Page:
The Mediating Role of Parental Factors in the Social Patterning of Smoking among Adolescents in Urban Indonesia

Document Type : Research Articles


1 Department of Health Education and Behavioral Science, Faculty of Public Health, Universitas Indonesia.

2 Public Health and Occupational Health, Amsterdam Public Health Research Institute, Amsterdam UMC, University of Amsterdam, Amsterdam, The Netherlands.

3 School of Public Health and Community Medicine, Institution of Medicine, Sahlgrenska Academy, University of Gothenburg, Gothenburg, Sweden

4 Department of Epidemiology and Global Health, Faculty of Medicine, Umeå University, Umeå, Sweden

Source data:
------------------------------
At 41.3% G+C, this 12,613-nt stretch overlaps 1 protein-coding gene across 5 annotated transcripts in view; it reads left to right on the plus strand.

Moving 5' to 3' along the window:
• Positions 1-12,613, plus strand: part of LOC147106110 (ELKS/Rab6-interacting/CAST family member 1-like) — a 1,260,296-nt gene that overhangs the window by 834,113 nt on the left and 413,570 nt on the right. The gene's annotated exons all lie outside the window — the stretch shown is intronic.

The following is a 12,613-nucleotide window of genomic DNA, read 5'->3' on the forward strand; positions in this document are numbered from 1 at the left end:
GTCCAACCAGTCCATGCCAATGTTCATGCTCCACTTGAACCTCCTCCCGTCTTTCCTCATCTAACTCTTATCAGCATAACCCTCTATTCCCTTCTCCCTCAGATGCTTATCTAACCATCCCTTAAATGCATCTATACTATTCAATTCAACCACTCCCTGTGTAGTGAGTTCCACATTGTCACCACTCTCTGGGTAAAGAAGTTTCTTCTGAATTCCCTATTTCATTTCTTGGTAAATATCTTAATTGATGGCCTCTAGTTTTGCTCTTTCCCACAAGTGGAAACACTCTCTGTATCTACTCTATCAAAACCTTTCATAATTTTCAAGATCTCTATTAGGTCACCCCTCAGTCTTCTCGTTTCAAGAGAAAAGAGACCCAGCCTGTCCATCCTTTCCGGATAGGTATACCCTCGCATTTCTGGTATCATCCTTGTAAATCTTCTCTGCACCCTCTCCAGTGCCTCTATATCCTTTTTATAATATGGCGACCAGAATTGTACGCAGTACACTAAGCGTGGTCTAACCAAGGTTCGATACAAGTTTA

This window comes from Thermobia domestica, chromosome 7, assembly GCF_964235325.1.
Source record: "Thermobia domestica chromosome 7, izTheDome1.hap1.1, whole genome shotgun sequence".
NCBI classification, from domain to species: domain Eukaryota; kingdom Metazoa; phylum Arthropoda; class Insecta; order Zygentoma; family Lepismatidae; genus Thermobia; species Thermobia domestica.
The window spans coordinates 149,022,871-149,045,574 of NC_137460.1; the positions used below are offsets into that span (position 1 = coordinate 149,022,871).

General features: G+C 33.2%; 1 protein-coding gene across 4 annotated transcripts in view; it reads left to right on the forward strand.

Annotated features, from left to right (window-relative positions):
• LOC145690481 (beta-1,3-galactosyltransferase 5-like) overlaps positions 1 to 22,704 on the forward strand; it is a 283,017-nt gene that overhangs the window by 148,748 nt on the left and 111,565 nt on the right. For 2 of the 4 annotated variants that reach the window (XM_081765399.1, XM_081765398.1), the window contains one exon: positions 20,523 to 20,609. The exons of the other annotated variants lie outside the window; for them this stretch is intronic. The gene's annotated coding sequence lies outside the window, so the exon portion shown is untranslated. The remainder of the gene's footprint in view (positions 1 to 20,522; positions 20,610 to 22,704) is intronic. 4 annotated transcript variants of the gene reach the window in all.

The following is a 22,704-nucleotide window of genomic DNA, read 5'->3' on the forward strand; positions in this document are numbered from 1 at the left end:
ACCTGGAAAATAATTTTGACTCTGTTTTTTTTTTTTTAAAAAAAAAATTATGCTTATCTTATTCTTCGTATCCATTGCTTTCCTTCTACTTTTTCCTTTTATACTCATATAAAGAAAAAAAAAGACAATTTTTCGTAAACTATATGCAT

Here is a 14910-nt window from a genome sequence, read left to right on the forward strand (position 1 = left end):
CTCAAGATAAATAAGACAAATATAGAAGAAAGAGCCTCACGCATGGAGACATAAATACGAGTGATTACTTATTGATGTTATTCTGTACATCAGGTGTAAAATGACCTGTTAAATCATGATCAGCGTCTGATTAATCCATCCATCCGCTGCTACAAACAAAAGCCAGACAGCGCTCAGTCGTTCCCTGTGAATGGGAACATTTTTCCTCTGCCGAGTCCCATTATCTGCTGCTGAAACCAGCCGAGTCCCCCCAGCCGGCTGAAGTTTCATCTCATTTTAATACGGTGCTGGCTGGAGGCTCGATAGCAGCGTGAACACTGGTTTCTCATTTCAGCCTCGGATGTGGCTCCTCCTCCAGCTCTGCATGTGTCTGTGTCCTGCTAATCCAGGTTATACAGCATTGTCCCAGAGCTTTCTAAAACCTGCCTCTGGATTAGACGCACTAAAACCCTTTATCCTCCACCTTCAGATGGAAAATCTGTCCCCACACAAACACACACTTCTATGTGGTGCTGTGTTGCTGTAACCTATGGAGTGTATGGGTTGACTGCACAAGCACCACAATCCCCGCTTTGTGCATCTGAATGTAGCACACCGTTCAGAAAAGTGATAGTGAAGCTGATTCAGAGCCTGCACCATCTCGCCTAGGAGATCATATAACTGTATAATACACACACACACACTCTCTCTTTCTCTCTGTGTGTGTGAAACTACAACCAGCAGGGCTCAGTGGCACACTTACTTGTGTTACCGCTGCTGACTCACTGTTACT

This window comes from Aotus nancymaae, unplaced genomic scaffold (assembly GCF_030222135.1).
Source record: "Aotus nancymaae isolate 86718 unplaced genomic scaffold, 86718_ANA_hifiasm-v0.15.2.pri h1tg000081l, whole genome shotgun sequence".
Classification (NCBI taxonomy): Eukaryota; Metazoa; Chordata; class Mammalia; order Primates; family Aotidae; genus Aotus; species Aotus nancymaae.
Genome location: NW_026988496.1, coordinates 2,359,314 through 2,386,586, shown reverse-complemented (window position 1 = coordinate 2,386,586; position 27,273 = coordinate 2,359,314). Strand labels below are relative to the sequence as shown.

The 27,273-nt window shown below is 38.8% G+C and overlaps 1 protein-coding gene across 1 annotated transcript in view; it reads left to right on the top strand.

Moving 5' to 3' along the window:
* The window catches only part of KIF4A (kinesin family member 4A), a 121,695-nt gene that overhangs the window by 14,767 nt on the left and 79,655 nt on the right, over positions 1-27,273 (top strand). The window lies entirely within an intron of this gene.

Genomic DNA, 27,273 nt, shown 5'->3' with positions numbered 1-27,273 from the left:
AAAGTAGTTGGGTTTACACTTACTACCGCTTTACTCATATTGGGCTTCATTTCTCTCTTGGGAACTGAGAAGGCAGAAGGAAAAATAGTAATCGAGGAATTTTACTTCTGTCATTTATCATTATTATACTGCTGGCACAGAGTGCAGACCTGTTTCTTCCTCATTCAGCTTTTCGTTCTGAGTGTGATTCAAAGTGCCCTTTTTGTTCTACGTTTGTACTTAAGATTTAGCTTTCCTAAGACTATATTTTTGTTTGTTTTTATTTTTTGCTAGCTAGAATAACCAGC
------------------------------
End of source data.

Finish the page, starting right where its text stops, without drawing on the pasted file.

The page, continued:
Introduction: Parental factors may explain part of the social patterning of smoking among adolescents. This study aims at assessing the association between adolescent smoking and family characteristics (parental education, family wealth, and religion) and the mediating role of parental factors (smoking, control, and permissiveness towards smoking). Methods: In 2017, a cross-sectional survey was conducted in eight Indonesian cities among 2,393 students aged 13–18 years. Multilevel logistic regression analysis estimated the associations between family characteristics and adolescent smoking. Generalized Structural Equation Models (GSEM) quantified mediation of these associations by parental factors. Analyses were stratified by gender. Results: Smoking prevalence was 35.8% among boys and 2.6% among girls. Odds of smoking were higher among those with lower parental education among boys (low vs. high: OR:1.57, 95%CI:1.01-2.43), but not girls (OR:0.91, 95%CI:0.24-3.43). The association among boys was partially mediated by father’s smoking status, parental control, and parental permissiveness towards smoking. High family wealth was associated with higher odds of smoking among girls (poorer vs. wealthier: OR:0.39, 95%CI:0.15-0.99), but not boys (OR:0.76, 95%CI:0.52-1.10). This association among girls was not clearly mediated by parental factors. Religion was not associated with smoking among boys or girls. Conclusions: In Indonesia’s urban settings, inequalities in boys’ smoking by educational background may be addressed by measures aimed at supporting lower educated parents to improve parental control and to reduce permissiveness towards smoking.


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